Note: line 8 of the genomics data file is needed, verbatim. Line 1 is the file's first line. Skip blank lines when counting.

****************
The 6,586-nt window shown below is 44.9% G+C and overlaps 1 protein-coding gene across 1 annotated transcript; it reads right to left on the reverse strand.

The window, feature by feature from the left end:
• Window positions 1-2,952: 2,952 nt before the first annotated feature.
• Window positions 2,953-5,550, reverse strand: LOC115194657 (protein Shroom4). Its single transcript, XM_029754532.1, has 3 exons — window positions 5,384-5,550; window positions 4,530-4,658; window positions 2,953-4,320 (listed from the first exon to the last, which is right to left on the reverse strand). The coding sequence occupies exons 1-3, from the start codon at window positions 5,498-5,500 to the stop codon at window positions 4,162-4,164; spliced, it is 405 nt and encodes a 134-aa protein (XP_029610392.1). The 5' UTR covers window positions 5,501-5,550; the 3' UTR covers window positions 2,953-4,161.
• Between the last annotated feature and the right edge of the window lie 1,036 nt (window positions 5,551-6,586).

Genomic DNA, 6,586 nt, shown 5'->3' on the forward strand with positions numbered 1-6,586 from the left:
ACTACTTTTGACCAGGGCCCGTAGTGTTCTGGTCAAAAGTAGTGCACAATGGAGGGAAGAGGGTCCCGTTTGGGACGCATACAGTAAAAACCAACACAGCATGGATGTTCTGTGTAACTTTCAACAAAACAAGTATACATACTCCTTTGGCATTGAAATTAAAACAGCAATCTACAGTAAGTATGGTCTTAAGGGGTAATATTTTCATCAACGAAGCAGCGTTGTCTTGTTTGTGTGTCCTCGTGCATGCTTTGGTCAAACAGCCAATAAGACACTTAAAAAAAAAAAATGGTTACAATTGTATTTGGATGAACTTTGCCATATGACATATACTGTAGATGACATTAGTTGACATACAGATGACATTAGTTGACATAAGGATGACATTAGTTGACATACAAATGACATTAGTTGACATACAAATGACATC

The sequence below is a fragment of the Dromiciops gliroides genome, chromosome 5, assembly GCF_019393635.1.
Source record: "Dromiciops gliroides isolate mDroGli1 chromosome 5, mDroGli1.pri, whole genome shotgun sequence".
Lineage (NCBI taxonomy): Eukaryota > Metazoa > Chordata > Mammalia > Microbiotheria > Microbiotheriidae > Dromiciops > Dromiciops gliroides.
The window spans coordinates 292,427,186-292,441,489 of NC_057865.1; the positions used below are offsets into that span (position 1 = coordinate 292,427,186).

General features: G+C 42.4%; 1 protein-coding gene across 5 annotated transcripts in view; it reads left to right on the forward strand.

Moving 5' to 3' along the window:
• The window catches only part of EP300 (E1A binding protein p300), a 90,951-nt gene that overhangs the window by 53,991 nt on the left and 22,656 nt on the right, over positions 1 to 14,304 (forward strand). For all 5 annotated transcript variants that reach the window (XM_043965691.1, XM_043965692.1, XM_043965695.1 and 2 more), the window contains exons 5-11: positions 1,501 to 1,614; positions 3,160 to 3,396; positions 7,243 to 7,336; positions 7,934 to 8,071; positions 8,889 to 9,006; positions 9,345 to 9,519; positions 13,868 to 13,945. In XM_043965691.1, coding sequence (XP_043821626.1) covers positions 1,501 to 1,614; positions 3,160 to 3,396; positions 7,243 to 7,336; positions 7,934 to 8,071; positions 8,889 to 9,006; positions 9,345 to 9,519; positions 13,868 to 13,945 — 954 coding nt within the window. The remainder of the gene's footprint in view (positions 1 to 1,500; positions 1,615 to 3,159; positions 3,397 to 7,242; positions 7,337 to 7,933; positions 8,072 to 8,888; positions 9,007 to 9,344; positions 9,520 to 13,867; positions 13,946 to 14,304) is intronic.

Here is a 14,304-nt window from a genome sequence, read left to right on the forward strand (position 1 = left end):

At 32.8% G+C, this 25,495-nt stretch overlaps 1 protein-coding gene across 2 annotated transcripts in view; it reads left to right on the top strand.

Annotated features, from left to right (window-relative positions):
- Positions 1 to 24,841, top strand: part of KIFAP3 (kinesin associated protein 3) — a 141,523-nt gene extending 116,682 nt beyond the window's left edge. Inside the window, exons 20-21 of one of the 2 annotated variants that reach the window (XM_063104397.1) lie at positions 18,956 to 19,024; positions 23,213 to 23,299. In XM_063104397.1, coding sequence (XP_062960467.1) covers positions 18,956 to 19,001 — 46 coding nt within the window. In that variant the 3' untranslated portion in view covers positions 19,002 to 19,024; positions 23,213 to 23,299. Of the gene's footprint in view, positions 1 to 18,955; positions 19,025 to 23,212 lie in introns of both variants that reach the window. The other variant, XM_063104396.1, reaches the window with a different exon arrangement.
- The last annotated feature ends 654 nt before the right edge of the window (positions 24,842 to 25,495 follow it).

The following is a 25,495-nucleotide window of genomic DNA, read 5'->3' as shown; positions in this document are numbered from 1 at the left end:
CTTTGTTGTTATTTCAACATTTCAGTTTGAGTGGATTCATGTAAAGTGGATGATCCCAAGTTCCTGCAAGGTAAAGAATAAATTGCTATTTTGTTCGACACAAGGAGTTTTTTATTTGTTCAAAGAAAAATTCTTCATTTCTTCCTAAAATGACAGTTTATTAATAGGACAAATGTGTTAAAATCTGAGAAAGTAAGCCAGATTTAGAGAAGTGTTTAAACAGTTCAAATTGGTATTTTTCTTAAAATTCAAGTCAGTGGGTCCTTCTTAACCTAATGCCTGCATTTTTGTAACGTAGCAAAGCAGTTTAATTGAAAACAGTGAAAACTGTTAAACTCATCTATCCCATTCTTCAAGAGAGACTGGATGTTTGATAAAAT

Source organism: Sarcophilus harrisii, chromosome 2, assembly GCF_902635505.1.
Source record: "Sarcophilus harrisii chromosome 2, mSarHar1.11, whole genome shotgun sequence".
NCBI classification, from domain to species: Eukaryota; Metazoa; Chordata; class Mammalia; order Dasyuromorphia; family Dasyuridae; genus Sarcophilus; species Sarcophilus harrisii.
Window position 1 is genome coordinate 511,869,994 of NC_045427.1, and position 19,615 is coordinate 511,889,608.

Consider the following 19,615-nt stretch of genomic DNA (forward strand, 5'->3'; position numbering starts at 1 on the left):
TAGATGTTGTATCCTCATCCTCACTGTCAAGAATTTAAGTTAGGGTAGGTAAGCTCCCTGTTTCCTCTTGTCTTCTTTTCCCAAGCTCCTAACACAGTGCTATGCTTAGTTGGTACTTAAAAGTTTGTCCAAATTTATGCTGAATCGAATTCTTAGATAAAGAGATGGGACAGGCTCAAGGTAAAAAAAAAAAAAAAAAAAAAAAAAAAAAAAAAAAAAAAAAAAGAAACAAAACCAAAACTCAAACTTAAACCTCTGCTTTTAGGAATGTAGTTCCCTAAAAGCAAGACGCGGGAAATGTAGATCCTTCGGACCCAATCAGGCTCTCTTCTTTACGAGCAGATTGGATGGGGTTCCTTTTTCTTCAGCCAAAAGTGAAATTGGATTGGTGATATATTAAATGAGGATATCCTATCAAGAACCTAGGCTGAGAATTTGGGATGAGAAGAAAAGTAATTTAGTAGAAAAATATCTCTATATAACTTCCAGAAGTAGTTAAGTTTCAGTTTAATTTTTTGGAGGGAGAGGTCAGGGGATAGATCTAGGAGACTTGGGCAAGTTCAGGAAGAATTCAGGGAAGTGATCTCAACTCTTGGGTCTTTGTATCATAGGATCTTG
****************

The sequence below is a fragment of the Dromiciops gliroides genome, chromosome 5, assembly GCF_019393635.1.